As a young woman, I was convinced that women’s liberation was important. It was important in some ways. I certainly still believe that women should get equal pay for equal jobs. But that movement portrayed the role of a stay-at-home mom as inferior and we all believed that.
What we all should have realized was that the role of mother is one of the most important roles in every child’s life. Rather than de-valuing the role of mother, we should have elevated it to where it should have always been. We should have been proud, not ashamed, of women who chose this role. Churches should have stepped up and offered classes about the Proverbs 31 woman, or should have shown what an excellent pattern of motherhood that Mary, the mother of Jesus, gave us.
Our children should have been allowed and encouraged to play, to fantasize, to read, to roller skate and ride their bikes. We should have understood that watching TV or playing video and computer games could not replace these things.
Family time should have remained important to us, and family dinners. Sharing what happened during the day while we ate dinner together helped us develop close family ties, helped us learn to love and protect each other.
In my state, when a couple with minor children decides to divorce, they must take classes about helping their children cope with the divorce. Wouldn’t it be great if couples had to take classes about parenting before the kids were born? Wouldn’t it be great if divorce wasn’t so easy, and marriages weren’t considered throwaways?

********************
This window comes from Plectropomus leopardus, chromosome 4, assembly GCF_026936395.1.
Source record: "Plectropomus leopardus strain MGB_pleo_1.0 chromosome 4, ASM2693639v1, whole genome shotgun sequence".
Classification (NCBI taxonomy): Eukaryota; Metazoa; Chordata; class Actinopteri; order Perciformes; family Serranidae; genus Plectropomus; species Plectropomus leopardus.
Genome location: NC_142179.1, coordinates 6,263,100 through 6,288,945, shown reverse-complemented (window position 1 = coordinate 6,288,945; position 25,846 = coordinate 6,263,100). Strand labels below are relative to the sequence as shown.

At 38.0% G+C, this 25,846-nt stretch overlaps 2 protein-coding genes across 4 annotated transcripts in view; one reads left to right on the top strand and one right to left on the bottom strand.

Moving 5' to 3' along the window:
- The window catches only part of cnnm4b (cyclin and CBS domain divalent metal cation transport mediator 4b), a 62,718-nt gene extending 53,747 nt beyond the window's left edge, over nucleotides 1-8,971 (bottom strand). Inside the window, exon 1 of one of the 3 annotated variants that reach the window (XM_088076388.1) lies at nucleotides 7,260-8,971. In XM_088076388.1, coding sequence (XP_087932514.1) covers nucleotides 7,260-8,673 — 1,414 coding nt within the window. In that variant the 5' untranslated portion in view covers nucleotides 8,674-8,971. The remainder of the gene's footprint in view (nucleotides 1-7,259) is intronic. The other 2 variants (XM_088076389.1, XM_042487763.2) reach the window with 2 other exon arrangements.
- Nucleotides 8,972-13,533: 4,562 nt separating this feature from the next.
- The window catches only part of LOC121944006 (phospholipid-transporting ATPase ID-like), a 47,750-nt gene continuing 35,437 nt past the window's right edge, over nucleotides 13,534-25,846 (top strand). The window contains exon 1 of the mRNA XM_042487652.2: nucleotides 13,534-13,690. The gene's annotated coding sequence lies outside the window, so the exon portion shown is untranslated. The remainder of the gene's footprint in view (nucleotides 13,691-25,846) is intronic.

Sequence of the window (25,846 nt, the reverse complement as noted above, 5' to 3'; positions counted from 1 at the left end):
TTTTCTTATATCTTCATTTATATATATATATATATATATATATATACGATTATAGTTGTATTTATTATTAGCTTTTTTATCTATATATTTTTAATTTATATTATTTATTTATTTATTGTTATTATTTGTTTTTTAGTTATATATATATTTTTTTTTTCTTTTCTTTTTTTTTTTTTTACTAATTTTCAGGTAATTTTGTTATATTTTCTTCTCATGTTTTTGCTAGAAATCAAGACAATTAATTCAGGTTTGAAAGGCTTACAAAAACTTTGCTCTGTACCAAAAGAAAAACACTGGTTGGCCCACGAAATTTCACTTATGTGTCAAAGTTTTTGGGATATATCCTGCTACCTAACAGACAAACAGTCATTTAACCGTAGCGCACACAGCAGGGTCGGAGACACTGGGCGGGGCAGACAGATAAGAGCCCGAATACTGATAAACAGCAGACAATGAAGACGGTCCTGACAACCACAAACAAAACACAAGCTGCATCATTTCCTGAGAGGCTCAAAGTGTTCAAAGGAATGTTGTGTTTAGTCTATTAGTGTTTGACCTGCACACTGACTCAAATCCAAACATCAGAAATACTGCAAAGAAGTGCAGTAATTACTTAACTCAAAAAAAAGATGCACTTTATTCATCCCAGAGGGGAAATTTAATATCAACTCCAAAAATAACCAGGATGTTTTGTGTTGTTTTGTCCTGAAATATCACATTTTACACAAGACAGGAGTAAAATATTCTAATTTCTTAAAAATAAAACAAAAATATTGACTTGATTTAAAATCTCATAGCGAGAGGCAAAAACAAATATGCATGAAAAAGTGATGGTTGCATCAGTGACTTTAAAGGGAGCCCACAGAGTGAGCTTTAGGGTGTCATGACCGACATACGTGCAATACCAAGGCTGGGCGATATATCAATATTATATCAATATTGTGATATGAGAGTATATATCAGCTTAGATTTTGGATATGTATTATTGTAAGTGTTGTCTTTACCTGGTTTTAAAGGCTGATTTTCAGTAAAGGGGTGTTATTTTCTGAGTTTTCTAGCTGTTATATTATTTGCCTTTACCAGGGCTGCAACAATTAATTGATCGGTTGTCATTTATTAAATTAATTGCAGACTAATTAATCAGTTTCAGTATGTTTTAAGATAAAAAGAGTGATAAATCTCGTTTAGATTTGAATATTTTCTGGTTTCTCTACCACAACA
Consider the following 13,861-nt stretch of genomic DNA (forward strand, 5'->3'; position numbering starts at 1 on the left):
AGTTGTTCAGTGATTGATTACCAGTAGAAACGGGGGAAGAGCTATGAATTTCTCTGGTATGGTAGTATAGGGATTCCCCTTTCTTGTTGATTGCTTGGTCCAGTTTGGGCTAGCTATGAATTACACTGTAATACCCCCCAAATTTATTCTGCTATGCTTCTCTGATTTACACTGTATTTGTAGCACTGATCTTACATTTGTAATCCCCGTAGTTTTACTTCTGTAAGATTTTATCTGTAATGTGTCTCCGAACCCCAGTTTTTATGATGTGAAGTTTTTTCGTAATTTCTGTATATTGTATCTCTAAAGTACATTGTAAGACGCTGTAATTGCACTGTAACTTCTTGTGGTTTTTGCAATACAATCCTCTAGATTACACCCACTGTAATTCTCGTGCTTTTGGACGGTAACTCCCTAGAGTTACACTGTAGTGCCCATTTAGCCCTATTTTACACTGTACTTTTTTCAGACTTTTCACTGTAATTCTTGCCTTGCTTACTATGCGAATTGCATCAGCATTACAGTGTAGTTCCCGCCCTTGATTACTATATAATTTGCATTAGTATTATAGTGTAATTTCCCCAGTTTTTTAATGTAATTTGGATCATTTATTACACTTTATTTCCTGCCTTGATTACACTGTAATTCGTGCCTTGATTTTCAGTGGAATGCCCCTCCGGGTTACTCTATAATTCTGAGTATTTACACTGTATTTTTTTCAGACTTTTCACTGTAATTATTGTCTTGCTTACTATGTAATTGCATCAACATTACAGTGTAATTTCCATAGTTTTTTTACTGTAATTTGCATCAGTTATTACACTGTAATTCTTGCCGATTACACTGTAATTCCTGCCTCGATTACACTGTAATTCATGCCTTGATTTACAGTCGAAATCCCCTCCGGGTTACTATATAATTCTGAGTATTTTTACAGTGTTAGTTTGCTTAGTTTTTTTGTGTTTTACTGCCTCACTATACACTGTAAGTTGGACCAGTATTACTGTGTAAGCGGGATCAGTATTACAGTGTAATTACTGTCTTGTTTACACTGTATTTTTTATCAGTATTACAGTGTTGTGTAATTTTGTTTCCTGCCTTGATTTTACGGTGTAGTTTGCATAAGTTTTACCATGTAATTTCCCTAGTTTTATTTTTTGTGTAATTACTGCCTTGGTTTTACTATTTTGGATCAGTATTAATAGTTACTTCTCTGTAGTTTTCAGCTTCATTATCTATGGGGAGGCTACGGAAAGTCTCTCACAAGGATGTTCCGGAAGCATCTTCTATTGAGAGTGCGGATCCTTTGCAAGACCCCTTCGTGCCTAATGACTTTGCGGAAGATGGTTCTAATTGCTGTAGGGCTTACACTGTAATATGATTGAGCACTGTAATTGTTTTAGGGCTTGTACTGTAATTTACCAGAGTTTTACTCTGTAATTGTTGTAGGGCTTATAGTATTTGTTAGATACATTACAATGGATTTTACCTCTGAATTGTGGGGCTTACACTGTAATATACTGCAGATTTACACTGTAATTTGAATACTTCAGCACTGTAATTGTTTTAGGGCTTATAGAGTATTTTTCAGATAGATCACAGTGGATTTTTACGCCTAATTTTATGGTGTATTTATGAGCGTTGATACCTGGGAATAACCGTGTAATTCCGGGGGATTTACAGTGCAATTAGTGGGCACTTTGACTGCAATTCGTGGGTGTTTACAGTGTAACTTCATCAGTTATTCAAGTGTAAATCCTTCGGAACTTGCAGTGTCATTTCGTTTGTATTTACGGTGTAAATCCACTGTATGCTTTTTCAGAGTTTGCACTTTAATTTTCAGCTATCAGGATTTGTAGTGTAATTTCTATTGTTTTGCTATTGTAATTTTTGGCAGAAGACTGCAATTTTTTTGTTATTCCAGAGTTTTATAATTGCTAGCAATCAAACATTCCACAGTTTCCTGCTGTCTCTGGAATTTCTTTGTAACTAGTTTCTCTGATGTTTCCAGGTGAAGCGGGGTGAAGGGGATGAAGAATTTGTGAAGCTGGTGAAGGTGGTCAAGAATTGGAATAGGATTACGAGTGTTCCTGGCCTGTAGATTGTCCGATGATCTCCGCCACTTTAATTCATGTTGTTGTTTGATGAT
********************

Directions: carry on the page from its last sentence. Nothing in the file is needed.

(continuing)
In days gone by, every mom, and many dads, were involved in our children’s education by being active in Parent Teacher Associations and by spending time as room mothers. Dads came to school to talk about their jobs. We knew what was being taught and we were an active part of that process. Now, we relegate all teaching responsibilities to teachers and school administrators. The Bible tells us that parents are responsible for teaching their children. When and why did we abdicate that responsibility?
A very wise man told me that the changes in how we react to others is caused by the fact that instead of learning to love and respect others, we are now taught to tolerate them. He may just have a point, for the word “tolerance” has become a buzzword.
There is quite a difference between respecting and tolerating. Tolerance means sympathy or indulgence for beliefs or practices differing from or conflicting with one's own. Respect means we have a high or special regard.
Respect and love go hand in hand. One definition of love is an unselfish, loyal and benevolent concern for the good of another or a brotherly concern for another.